Thank you for the interesting choice of topic. I find it hard to understand the constructionists’ approach to mental illness. First, there are instances where social events can trigger mental illness. For example, wars create a vicious cycle of trauma for soldiers and civilians who may later suffer from PTSD. Yet, there are cases where mental illness can be caused by biological reasons such as dysfunctions or imbalances of certain hormones. Both of those reasons are objective and independent of how society views people who suffer such conditions. A person who experiences depression will experience it regardless of the definition of society’s view on that. Hence, I see the essentialist’s position as more agreeable.
This topic is really important and concerning to me; hence, thank you for bringing it up in the discussion. First of all, I support your position against the decriminalization of prostitution and your reasoning behind it. The institutionalization of such an abusive act is one of the biggest disgraces still existing in modern society. However, I would not fully agree with the position of radical feminists because I think the Scandinavian approach to the issue of sex work is more suitable. This adds up the point to the discourse by introducing mixed decriminalization, where sex workers are not oppressed by the illegal status of their job. Instead, the customer and clients of sex work should face criminal responsibility. This way, sex work as a phenomenon should slowly fade as there will be less and less demand in this industry.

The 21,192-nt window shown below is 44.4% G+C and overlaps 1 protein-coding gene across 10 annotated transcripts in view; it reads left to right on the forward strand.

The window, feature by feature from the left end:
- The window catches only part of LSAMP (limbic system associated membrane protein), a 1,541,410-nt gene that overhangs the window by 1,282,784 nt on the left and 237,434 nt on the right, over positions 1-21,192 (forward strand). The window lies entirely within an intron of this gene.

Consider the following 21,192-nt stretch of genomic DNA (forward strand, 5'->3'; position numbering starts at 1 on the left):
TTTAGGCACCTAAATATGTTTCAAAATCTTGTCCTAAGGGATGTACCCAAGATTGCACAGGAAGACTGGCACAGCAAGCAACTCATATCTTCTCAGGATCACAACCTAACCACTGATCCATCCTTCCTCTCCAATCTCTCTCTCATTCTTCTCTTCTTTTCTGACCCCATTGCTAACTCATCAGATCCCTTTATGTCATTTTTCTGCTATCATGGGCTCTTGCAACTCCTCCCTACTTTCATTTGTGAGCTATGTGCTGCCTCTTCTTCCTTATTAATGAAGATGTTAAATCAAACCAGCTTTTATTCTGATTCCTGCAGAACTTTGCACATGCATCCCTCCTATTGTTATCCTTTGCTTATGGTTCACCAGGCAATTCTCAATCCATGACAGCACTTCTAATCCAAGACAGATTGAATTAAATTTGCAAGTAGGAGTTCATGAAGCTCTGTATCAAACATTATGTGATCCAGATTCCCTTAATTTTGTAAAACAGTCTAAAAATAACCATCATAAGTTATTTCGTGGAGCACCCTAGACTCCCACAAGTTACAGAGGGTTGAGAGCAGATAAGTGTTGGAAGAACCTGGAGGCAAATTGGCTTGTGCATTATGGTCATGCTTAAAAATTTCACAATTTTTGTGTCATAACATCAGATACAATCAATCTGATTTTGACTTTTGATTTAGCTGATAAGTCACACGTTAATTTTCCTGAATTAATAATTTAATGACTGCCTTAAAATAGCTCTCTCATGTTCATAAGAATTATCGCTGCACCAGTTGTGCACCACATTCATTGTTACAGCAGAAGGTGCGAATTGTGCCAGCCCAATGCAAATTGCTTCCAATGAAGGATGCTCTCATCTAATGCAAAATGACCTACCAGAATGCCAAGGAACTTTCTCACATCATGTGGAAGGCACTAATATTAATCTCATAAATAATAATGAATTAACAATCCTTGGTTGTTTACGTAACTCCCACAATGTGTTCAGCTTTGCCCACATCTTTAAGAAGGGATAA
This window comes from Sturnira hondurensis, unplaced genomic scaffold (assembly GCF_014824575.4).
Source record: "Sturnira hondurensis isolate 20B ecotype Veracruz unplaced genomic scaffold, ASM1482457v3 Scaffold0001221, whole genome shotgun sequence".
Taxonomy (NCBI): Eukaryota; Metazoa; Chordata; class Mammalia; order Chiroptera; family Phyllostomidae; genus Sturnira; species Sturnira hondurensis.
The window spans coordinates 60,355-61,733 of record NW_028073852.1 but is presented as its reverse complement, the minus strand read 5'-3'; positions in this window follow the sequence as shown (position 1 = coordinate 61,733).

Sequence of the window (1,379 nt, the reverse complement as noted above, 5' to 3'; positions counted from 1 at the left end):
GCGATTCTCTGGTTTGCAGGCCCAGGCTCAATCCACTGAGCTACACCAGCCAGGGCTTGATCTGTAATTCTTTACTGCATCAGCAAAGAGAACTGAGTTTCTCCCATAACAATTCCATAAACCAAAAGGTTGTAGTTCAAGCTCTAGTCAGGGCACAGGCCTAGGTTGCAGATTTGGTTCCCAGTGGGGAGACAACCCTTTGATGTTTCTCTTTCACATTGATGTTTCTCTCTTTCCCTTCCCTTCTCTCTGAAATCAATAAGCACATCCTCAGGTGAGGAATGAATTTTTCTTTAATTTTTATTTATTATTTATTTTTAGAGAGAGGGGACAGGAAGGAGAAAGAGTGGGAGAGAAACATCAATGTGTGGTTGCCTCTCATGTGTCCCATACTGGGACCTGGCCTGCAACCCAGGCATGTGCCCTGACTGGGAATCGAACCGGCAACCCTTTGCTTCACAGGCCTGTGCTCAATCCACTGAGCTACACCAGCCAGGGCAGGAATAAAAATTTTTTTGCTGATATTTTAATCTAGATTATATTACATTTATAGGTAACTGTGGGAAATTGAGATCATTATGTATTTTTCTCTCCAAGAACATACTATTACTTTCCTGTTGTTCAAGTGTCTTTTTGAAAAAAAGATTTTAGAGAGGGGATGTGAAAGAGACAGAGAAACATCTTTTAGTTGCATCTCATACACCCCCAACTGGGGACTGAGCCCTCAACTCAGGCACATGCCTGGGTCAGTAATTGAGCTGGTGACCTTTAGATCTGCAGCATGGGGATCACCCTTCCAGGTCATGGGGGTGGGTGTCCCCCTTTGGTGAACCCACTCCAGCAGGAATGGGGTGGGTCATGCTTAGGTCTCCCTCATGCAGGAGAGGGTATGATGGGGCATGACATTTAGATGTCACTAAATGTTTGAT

Thank you for choosing this topic. I think that it is a really important theme to discuss. Your approach to the constructionists’ view has expanded my understanding of it. Indeed, it is how society has paved the way for sex work to existing, which is important. The fact that prostitution is considered one of the oldest professions seems like an excuse for millennia of institutionalized rape. Hence, I think that the phenomenon of sex work is a social issue, and the key to resolving lies not in acting upon sex workers but in finding a way to change society where sex work is not needed.
Goode, E. (2016). Deviant Behavior (11th ed.). New York, NY: Routledge.